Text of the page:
:: I still have trouble reconciling that refugee teen whom I can only imagine with the man I know, father of four, scientist, loving husband.
Four years ago, through my sister and brother-in-law, I met a remarkable family here in Chapel Hill. First I met Emmanuel; his wife Veronica was still working on getting her Green Card, and she and their children lived in Canada.
Emmanuel was in his late 20s when we met, a 2009 grad of UNC-Chapel Hill with a biology degree. But what most people didn’t know about him was that when he was in his late teens, he arrived in the U.S. as a refugee from the Sudanese civil war, illiterate, with very little knowledge of English at all.
I still have trouble reconciling that refugee teen whom I can only imagine with the man I know, father of four, scientist, loving husband.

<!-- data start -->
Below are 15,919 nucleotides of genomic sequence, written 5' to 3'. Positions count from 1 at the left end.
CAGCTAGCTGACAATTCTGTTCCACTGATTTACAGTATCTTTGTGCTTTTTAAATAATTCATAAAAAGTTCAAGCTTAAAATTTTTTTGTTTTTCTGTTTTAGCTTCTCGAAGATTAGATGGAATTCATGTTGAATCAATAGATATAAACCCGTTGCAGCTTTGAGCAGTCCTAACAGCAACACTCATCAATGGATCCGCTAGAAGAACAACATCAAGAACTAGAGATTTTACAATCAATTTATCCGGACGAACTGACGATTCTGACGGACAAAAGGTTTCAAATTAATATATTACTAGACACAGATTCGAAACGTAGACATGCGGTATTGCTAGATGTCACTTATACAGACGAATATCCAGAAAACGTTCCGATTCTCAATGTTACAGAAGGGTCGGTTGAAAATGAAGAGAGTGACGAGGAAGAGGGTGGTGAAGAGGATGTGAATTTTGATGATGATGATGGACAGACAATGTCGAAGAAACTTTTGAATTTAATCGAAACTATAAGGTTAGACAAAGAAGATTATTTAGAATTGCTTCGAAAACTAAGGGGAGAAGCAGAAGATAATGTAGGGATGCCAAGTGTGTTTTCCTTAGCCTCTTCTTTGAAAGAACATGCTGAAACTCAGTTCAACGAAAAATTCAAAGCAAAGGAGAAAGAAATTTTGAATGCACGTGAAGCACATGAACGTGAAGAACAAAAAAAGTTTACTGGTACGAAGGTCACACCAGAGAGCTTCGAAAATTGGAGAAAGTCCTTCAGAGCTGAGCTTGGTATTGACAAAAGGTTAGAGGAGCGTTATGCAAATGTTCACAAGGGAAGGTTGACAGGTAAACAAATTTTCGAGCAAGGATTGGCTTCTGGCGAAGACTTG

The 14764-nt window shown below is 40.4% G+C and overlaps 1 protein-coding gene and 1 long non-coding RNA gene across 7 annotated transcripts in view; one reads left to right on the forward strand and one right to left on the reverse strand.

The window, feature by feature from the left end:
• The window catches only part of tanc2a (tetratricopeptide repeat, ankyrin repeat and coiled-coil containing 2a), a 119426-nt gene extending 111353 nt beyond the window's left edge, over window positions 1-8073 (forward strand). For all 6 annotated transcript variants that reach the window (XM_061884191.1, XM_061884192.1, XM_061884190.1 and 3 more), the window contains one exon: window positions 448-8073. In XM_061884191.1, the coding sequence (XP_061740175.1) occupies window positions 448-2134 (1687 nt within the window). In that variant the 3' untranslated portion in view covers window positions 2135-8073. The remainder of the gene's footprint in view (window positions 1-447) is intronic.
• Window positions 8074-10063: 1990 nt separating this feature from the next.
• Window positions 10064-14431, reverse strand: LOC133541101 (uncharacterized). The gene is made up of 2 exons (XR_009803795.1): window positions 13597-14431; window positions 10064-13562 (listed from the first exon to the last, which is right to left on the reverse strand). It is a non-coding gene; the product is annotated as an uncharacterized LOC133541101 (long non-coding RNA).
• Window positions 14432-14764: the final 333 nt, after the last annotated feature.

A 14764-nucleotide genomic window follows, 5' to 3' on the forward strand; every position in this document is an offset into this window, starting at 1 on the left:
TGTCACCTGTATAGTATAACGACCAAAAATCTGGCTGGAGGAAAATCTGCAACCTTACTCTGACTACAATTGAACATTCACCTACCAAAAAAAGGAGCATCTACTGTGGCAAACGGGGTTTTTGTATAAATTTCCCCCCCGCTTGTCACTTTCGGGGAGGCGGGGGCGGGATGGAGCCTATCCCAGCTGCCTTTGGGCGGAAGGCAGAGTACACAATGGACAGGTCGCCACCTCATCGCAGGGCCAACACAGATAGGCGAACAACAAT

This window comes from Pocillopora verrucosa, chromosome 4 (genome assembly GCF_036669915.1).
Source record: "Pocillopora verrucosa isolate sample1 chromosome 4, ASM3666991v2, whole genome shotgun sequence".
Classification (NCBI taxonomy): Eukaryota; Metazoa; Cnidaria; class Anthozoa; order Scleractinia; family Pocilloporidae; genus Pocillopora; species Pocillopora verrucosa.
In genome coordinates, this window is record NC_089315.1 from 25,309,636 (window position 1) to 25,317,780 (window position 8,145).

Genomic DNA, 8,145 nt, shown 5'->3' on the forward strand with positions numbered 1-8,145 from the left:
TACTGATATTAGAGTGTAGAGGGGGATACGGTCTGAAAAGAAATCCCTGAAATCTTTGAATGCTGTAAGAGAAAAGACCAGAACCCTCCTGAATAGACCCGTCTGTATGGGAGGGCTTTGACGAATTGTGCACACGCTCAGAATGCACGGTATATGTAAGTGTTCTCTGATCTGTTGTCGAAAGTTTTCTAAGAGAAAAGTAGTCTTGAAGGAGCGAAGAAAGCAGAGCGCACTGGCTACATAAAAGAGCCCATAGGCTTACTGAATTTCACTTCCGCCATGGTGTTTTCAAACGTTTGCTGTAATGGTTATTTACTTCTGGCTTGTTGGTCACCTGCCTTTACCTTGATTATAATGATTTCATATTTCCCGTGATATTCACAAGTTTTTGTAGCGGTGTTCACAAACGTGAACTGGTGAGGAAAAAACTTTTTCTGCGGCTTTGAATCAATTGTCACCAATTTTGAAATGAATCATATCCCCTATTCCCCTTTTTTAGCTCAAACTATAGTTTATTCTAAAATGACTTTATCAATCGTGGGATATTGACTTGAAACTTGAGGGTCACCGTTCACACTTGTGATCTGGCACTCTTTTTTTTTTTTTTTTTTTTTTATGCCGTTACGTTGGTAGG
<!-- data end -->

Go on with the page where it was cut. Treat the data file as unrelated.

When I met Veronica, she was reserved at first—nervous about telling her story to a stranger (and I was, indeed, a stranger). But after only a short period of time we became great friends. She is an incredible mom and works a full-time job as a home healthcare aide—work that she loves. She’s a woman I deeply admire.
And now, today, four years later, we’ve written a remarkable book together—about their escape from the war as children, about how they fell in love as teens in a refugee camp but were torn apart, about how they miraculously found each other again in Canada years later. I feel so lucky to have been the person they picked to help them tell their story. Visit the website we put together to learn more about their story and about these amazing people.
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